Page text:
By William Perkins
Like having a whole other gun
Many M16 owners are aware of the advantages of a .22LR conversion. Rimfire ammunition is 90% cheaper than US made .223 ammo. The modest recoil and noise is less intimidating when introducing shooters to NFA firearms and occasionally, a friendly match director will allow you to enter pistol matches that would be ineligible with the 5.56 mm round.
J.A. Cieners’ conversion for the M16 possesses several key advantages over the alternative .22 LR conversions. The availability of ‘high capacity’ magazines, replacement parts, and the ability to shoot full auto are exclusive to the Ciener “Atchisson” kit. Rather than use the conversion in an existing upper receiver, a decision was made to dedicate a complete upper assembly to the .22 Long Rifle. This approach has several advantages. Since there is no gas port or gas block needed in the direct blowback conversion, the barrel can be any length greater than the 4” required for reliability. The dedicated receiver will have its own sights which do not have to be re-zeroed when converting from 5.56 mm to .22LR for precision shooting at aluminum cans, and concerns about lead build-up in the chamber becomes a non-issue.
Several upper receivers are particularly well suited for a dedicated .22 LR upper. Since the forward assist is not functional with the Ciener kit, it is preferable to have a receiver that does not have the F/A mechanism. Potentially the anti-bounce weight can catch on the edge of the hole of the F/A during the dynamics of cycling unless it is properly beveled. The Les Baer flattop without forward-assist was selected. The DPMS Lo-Pro and American Spirit 9mm upper receiver would also be appropriate, but the Lo-Pro does require modification at the rear takedown lug to clear the full-auto sear. Due to the SD configuration, a front sight would be problematic. Selecting an A3 style receiver and adding optics avoided the issue.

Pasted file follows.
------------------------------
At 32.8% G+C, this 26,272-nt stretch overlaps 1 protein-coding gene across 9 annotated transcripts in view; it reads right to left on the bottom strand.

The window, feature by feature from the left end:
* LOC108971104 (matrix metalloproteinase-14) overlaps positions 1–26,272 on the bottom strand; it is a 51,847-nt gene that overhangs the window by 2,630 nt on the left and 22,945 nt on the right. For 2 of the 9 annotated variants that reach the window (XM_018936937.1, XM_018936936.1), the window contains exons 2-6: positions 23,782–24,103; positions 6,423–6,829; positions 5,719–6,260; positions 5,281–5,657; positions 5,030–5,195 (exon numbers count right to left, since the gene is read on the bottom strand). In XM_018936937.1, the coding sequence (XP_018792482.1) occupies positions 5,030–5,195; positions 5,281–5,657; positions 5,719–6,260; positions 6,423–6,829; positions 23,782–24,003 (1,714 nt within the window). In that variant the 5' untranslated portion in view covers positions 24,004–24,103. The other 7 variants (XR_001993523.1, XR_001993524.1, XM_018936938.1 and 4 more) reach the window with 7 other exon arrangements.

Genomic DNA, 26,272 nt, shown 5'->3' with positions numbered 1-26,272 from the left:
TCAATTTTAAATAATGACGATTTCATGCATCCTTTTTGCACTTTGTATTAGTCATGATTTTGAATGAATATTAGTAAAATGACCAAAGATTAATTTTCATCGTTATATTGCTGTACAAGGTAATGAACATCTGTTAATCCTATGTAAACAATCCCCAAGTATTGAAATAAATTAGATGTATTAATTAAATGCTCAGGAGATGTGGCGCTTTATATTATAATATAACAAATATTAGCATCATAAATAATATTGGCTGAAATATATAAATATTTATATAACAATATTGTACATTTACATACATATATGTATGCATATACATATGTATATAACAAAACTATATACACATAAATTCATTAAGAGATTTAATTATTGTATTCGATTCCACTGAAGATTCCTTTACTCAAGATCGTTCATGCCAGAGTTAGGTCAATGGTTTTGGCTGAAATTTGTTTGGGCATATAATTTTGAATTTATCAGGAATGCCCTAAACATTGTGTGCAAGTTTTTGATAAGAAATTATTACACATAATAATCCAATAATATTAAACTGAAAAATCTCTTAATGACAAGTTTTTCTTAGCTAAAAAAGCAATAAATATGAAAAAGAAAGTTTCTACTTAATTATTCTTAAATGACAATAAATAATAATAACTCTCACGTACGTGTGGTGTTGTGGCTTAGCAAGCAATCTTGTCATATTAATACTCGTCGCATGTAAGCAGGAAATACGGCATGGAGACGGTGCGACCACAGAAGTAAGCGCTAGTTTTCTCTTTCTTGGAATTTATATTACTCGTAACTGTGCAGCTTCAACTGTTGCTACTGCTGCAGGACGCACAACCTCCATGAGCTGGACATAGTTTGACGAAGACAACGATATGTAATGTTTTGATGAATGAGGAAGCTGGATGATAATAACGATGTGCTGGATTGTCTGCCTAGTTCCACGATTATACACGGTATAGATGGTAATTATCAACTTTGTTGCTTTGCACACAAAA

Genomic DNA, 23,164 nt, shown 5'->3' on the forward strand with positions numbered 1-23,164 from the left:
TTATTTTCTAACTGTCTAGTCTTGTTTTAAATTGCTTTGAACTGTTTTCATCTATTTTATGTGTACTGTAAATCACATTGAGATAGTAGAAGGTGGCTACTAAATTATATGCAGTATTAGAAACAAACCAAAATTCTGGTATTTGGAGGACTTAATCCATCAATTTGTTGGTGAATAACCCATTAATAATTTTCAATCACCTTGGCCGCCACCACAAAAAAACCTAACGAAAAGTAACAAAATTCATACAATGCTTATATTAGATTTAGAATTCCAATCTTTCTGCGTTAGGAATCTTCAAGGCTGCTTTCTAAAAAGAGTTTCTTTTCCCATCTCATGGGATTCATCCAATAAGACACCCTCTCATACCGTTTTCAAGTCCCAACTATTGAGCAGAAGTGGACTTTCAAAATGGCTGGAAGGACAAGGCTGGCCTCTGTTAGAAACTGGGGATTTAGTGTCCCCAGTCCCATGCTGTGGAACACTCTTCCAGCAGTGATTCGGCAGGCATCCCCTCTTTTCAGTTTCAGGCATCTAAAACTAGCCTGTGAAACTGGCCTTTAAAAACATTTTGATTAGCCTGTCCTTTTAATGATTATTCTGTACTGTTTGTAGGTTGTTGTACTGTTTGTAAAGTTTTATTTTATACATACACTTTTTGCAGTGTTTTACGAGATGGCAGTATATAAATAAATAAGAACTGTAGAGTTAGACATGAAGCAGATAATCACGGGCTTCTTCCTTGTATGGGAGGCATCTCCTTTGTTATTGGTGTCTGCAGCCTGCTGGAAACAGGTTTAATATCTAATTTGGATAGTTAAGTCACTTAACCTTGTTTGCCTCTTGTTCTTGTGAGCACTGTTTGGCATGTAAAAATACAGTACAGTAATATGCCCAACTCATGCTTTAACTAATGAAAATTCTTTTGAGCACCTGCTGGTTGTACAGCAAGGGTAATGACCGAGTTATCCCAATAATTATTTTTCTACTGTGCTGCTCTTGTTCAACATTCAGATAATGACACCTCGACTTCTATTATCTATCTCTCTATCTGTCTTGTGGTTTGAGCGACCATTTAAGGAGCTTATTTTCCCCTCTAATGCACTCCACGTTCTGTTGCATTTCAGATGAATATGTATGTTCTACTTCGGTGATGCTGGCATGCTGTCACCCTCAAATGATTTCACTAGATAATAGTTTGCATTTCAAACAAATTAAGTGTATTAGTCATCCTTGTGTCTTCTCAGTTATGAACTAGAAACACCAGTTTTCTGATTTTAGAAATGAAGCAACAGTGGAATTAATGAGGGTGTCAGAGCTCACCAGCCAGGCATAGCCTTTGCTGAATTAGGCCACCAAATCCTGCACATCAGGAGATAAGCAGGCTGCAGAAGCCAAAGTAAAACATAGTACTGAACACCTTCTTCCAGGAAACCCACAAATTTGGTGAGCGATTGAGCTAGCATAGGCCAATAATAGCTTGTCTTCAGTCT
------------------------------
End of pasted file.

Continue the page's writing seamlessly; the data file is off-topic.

For economy, a used de-milled 5.56 mm barrel was selected. Starting out with a used barrel with the wrong twist (1 in 7” to 1 in 12” typically) with the wrong groove diameter (.223”) is less than ideal. Accuracy is not spectacular as one would expect, but it will deliver 6” groups or better at 100 yards with most ammunition. This is acceptable for its intended purpose and use with a dot scope. With the popularity of High-power shooting and IPSC 3-gun matches, finding a used but suitable barrel is not difficult.